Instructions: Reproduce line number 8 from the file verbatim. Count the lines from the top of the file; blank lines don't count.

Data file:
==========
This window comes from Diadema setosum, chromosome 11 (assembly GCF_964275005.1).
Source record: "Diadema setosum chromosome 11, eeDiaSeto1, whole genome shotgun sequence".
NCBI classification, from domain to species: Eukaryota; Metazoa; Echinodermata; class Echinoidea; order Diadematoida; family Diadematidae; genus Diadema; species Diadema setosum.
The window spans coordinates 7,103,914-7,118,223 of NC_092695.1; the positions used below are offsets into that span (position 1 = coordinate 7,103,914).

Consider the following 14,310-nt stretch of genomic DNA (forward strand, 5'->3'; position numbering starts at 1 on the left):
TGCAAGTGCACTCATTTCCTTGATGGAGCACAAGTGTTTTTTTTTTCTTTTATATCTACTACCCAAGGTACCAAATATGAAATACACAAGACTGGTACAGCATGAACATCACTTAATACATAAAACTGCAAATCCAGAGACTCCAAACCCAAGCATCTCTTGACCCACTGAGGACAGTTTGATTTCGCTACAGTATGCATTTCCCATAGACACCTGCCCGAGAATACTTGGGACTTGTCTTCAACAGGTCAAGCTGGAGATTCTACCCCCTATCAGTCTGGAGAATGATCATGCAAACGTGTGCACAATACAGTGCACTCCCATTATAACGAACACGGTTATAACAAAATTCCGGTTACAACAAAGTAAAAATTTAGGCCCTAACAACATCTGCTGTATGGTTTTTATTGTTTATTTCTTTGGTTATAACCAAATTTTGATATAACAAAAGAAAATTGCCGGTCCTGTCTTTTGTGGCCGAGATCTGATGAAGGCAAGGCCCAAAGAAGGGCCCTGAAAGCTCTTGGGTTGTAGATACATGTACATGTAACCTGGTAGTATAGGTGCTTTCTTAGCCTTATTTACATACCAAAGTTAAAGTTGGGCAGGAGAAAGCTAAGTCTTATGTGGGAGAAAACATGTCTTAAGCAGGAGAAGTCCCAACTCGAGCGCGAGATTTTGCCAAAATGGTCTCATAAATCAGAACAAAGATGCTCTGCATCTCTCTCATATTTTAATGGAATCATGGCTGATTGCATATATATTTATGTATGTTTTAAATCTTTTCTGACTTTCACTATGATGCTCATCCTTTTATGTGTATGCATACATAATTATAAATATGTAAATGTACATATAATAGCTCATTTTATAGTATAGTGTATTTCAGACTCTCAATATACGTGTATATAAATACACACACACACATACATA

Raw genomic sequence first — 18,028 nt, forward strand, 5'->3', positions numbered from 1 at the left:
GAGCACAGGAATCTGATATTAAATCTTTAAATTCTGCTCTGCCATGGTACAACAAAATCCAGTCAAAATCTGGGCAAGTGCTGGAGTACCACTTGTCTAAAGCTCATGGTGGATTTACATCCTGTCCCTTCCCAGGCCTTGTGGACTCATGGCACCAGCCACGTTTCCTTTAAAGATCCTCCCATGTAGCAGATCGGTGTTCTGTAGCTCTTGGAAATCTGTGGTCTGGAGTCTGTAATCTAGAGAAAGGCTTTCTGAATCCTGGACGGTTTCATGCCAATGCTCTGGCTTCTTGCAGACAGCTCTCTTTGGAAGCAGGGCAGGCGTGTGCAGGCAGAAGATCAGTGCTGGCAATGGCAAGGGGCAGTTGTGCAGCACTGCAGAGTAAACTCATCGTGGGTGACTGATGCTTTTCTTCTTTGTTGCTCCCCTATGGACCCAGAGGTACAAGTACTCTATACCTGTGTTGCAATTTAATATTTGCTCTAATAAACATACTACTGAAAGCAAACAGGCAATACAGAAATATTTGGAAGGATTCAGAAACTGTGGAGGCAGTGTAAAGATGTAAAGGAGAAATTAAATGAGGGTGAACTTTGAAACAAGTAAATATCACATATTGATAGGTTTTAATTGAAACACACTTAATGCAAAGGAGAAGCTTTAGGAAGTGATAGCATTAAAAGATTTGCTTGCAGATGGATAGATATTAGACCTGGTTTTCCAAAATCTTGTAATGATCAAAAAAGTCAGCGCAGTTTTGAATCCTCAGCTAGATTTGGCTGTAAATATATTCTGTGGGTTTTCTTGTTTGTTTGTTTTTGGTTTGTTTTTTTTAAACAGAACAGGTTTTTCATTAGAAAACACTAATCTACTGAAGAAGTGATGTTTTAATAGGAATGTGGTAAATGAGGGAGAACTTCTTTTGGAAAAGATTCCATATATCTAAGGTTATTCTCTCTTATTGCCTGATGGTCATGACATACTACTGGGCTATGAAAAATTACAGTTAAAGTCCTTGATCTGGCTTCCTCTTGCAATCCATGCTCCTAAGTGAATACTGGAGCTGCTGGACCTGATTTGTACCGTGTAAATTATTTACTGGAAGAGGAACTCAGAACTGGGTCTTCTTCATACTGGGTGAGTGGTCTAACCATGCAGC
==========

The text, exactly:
GAGCACAGGAATCTGATATTAAATCTTTAAATTCTGCTCTGCCATGGTACAACAAAATCCAGTCAAAATCTGGGCAAGTGCTGGAGTACCACTTGTCTAAAGCTCATGGTGGATTTACATCCTGTCCCTTCCCAGGCCTTGTGGACTCATGGCACCAGCCACGTTTCCTTTAAAGATCCTCCCATGTAGCAGATCGGTGTTCTGTAGCTCTTGGAAATCTGTGGTCTGGAGTCTGTAATCTAGAGAAAGGCTTTCTGAATCCTGGACGGTTTCATGCCAATGCTCTGGCTTCTTGCAGACAGCTCTCTTTGGAAGCAGGGCAGGCGTGTGCAGGCAGAAGATCAGTGCTGGCAATGGCAAGGGGCAGTTGTGCAGCACTGCAGAGTAAACTCATCGTGGGTGACTGATGCTTTTCTTCTTTGTTGCTCCCCTATGGACCCAGAGGTACAAGTACTCTATACCTGTGTTGCAATTTAATATTTGCTCTAATAAACATACTACTGAAAGCAAACAGGCAATACAGAAATATTTGGAAGGATTCAGAAACTGTGGAGGCAGTGTAAAGATGTAAAGGAGAAATTAAATGAGGGTGAACTTTGAAACAAGTAAATATCACATATTGATAGGTTTTAATTGAAACACACTTAATGCAAAGGAGAAGCTTTAGGAAGTGATAGCATTAAAAGATTTGCTTGCAGATGGATAGATATTAGACCTGGTTTTCCAAAATCTTGTAATGATCAAAAAAGTCAGCGCAGTTTTGAATCCTCAGCTAGATTTGGCTGTAAATATATTCTGTGGGTTTTCTTGTTTGTTTGTTTTTGGTTTGTTTTTTTTAAACAGAACAGGTTTTTCATTAGAAAACACTAATCTACTGAAGAAGTGATGTTTTAATAGGAATGTGGTAAATGAGGGAGAACTTCTTTTGGAAAAGATTCCATATATCTAAGGTTATTCTCTCTTATTGCCTGATGGTCATGACATACTACTGGGCTATGAAAAATTACAGTTAAAGTCCTTGATCTGGCTTCCTCTTGCAATCCATGCTCCTAAGTGAATACTGGAGCTGCTGGACCTGATTTGTACCGTGTAAATTATTTACTGGAAGAGGAACTCAGAACTGGGTCTTCTTCATACTGGGTGAGTGGTCTAACCATGCAGC